The dead on the field.
The different postures of the dead always strike a spectator as he passes over the battle-field.
One lay on his back, with his arms stretched upward at length; another, with his head plunged into a pool of mud and water, having evidently died slaking his thirst; a third lay partly on the bank and partly in the water of a creek, having been shot in crossing, and died clutching the twigs and bushes on the opposite bank.
One, shot through the head, had made himself a bed of leaves, and laid down, drawing his blanket and overcoat about him. His uniform and face betokened an officer of some rank.
All of the above were of the Yankee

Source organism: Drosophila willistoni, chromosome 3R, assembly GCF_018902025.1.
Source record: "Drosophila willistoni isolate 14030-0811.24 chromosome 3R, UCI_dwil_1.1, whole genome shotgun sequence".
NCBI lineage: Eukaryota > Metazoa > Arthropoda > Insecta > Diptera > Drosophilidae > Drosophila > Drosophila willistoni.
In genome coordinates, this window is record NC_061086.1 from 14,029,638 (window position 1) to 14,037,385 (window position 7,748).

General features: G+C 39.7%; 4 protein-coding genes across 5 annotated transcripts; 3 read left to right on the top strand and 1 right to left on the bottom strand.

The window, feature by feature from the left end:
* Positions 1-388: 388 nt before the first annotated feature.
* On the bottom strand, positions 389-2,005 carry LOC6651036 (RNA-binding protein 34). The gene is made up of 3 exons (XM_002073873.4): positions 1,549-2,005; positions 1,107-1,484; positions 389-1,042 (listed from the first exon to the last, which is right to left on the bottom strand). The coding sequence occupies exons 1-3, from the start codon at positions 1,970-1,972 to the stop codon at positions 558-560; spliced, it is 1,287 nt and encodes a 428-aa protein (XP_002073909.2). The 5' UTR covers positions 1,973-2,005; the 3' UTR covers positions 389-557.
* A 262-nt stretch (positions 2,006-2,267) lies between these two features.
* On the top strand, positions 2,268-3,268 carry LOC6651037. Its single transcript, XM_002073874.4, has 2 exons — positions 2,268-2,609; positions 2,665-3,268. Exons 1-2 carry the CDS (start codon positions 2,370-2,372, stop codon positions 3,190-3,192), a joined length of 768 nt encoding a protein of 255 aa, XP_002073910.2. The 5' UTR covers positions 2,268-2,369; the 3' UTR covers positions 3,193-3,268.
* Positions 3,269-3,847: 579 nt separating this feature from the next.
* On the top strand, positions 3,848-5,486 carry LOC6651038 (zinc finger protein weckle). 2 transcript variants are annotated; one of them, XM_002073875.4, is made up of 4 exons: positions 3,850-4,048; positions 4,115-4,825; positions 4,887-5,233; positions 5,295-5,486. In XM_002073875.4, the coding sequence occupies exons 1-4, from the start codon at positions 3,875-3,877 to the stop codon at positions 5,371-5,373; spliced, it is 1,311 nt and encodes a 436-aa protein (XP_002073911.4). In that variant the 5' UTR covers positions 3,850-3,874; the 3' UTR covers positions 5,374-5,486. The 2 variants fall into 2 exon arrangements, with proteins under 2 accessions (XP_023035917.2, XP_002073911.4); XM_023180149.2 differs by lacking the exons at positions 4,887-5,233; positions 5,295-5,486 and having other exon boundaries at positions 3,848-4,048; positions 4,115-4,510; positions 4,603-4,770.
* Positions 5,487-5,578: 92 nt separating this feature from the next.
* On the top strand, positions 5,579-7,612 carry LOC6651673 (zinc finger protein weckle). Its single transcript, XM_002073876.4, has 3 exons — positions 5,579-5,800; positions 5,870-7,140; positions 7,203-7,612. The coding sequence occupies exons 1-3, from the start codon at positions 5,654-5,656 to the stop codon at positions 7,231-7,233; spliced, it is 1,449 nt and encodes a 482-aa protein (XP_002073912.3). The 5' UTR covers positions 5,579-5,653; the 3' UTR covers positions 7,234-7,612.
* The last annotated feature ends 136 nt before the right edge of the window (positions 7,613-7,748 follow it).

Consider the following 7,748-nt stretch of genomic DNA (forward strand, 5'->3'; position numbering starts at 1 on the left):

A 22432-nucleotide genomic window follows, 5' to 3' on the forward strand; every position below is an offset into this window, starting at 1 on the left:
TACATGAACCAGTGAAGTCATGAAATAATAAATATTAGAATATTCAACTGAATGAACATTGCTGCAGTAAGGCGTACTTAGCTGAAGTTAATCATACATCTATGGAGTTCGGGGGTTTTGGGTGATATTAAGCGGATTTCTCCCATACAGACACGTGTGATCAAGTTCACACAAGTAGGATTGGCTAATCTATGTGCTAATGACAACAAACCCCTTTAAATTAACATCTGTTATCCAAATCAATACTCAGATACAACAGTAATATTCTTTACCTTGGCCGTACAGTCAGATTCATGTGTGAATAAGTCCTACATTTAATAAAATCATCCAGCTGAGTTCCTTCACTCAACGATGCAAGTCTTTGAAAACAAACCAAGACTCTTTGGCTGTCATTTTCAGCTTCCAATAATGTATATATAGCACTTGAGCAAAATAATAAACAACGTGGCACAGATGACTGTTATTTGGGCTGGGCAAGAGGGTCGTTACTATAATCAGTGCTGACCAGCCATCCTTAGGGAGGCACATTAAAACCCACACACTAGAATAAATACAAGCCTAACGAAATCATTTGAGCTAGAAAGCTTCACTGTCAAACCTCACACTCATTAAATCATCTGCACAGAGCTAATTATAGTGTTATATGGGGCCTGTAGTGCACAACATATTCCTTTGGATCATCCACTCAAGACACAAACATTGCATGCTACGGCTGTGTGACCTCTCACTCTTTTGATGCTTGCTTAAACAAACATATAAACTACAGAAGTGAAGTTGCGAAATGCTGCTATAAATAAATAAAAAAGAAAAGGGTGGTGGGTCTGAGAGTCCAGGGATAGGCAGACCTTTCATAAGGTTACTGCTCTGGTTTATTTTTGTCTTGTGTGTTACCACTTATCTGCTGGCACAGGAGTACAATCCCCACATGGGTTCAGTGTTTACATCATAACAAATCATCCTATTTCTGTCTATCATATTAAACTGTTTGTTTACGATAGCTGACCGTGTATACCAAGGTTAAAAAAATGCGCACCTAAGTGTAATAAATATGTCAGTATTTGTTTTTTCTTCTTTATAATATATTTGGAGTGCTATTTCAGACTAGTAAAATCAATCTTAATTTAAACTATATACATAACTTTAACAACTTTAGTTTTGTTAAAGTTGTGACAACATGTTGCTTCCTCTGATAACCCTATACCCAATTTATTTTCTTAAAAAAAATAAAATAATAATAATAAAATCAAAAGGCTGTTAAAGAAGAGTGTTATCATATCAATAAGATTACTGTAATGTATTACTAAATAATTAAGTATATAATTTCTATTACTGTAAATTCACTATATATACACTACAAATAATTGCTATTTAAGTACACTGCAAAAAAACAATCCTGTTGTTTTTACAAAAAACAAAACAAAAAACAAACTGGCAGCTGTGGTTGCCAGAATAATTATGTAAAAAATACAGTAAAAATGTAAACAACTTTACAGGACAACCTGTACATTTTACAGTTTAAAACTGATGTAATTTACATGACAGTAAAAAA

During Tuesday night, those engaged in carrying the confederate wounded off the field could not use their lanterns, as every flicker from them was sure to draw the fire of the Yankees
. . . . .
Nothing was to be found on this portion of the field but killed and wounded Yankees and their guns and knapsacks.
A mute, and to Virginians
a most interesting story, was told by these knapsacks.
Upwards of three hundred of them belonged to the famous New-York Seventh regiment who were once so feasted and fondled in this city.
If a remnant of them return to the Empire City, they may say with truth that on Virginia soil they were appropriately welcomed on the occasion of both their visits as friends and foes
. [The Seventh regiment alluded to was not on the field.--Ed.]